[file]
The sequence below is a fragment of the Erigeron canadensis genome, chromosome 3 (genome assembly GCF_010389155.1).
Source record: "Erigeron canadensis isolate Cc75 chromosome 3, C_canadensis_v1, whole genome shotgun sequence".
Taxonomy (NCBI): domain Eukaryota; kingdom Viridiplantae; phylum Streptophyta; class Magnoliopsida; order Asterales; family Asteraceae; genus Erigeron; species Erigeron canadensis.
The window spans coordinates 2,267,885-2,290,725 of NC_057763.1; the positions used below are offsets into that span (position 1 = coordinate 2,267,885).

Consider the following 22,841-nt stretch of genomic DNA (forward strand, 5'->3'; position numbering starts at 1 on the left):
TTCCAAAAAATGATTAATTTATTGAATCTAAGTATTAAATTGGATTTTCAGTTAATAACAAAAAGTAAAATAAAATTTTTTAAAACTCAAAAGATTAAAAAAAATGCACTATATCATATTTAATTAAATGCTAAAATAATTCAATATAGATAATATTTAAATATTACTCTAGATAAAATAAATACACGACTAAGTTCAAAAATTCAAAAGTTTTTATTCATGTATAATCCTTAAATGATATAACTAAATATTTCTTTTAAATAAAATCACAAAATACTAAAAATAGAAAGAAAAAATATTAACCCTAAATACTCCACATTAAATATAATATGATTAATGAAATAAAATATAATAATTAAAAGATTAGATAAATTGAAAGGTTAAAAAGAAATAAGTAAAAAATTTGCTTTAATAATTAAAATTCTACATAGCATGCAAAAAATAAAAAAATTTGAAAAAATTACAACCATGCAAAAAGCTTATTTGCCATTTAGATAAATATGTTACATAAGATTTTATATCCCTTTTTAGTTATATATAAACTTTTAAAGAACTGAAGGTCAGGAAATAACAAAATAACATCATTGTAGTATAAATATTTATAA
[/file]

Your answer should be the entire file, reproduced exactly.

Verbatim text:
The sequence below is a fragment of the Erigeron canadensis genome, chromosome 3 (genome assembly GCF_010389155.1).
Source record: "Erigeron canadensis isolate Cc75 chromosome 3, C_canadensis_v1, whole genome shotgun sequence".
Taxonomy (NCBI): domain Eukaryota; kingdom Viridiplantae; phylum Streptophyta; class Magnoliopsida; order Asterales; family Asteraceae; genus Erigeron; species Erigeron canadensis.
The window spans coordinates 2,267,885-2,290,725 of NC_057763.1; the positions used below are offsets into that span (position 1 = coordinate 2,267,885).

Consider the following 22,841-nt stretch of genomic DNA (forward strand, 5'->3'; position numbering starts at 1 on the left):
TTCCAAAAAATGATTAATTTATTGAATCTAAGTATTAAATTGGATTTTCAGTTAATAACAAAAAGTAAAATAAAATTTTTTAAAACTCAAAAGATTAAAAAAAATGCACTATATCATATTTAATTAAATGCTAAAATAATTCAATATAGATAATATTTAAATATTACTCTAGATAAAATAAATACACGACTAAGTTCAAAAATTCAAAAGTTTTTATTCATGTATAATCCTTAAATGATATAACTAAATATTTCTTTTAAATAAAATCACAAAATACTAAAAATAGAAAGAAAAAATATTAACCCTAAATACTCCACATTAAATATAATATGATTAATGAAATAAAATATAATAATTAAAAGATTAGATAAATTGAAAGGTTAAAAAGAAATAAGTAAAAAATTTGCTTTAATAATTAAAATTCTACATAGCATGCAAAAAATAAAAAAATTTGAAAAAATTACAACCATGCAAAAAGCTTATTTGCCATTTAGATAAATATGTTACATAAGATTTTATATCCCTTTTTAGTTATATATAAACTTTTAAAGAACTGAAGGTCAGGAAATAACAAAATAACATCATTGTAGTATAAATATTTATAA